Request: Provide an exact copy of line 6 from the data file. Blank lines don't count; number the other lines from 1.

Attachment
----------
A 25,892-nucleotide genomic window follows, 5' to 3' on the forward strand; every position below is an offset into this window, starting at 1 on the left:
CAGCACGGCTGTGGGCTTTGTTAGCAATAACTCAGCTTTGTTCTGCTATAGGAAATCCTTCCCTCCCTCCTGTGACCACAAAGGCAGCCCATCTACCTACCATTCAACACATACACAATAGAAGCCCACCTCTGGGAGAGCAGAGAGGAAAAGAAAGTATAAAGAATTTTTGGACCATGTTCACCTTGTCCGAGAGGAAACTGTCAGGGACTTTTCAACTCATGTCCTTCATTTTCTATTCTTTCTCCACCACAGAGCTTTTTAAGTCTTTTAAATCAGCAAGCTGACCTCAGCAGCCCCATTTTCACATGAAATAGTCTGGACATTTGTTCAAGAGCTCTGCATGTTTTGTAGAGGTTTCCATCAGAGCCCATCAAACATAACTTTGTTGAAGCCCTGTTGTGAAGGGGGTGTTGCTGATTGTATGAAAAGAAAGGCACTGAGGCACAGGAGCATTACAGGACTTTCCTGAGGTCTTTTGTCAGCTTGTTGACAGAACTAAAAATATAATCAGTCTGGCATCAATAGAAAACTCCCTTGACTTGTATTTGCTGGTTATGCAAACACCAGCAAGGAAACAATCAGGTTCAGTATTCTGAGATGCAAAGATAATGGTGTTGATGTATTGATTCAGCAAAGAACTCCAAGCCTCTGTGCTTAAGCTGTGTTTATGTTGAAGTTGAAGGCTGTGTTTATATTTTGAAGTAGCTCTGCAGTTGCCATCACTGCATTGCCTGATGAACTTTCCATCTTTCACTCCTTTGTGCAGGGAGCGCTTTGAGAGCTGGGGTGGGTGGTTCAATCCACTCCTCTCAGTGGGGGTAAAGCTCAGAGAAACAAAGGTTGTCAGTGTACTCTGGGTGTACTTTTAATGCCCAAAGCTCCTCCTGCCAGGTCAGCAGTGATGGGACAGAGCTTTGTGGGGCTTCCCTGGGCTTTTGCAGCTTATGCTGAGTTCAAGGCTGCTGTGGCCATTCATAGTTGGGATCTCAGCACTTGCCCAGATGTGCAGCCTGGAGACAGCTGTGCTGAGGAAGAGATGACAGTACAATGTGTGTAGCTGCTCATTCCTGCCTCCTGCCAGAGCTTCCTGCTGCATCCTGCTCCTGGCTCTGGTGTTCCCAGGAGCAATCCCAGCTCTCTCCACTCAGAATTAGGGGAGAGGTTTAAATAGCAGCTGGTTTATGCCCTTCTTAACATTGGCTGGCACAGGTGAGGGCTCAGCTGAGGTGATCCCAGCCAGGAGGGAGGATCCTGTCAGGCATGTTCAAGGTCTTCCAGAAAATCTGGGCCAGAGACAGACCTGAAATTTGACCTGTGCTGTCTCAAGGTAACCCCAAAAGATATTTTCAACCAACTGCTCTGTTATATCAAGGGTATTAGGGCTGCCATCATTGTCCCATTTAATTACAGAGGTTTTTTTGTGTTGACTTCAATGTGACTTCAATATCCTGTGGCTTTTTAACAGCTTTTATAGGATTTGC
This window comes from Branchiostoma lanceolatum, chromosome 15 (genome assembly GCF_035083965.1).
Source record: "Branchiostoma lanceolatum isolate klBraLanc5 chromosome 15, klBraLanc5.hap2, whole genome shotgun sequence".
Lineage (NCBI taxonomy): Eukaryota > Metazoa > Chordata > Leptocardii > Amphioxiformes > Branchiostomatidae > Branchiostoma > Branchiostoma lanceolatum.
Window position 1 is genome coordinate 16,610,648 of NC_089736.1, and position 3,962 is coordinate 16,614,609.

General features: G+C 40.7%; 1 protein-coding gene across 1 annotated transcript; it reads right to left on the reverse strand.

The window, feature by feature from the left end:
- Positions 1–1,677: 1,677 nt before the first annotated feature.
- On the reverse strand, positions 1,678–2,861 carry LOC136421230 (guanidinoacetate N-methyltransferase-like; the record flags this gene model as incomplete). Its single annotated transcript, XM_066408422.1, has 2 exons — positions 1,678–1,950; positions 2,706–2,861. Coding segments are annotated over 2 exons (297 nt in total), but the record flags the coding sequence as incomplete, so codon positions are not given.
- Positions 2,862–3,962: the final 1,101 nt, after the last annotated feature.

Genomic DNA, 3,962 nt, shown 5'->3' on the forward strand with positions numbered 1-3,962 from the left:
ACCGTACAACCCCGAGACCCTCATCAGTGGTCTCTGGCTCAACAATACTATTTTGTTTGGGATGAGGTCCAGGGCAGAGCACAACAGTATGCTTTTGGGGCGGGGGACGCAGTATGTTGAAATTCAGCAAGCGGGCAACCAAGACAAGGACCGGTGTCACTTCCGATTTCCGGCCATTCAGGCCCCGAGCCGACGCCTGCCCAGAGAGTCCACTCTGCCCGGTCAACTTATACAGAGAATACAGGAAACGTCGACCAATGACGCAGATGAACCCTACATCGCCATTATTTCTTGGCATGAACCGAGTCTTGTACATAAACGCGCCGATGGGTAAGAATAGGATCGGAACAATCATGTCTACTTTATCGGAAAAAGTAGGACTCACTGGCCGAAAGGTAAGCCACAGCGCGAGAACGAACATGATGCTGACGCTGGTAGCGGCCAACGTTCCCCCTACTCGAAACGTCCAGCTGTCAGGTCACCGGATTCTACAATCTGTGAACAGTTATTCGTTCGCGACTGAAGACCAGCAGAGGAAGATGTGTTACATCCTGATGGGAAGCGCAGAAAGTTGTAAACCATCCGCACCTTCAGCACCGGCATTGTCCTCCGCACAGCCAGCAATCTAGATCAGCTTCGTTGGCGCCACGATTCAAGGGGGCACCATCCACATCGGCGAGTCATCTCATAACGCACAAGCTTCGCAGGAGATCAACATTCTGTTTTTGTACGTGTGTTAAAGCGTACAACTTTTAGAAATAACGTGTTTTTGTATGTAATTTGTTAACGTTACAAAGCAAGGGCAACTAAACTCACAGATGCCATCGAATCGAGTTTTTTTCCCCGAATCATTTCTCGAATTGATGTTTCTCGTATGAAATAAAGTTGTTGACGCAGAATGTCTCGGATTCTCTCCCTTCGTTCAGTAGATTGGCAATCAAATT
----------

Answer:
Window position 1 is genome coordinate 16,610,648 of NC_089736.1, and position 3,962 is coordinate 16,614,609.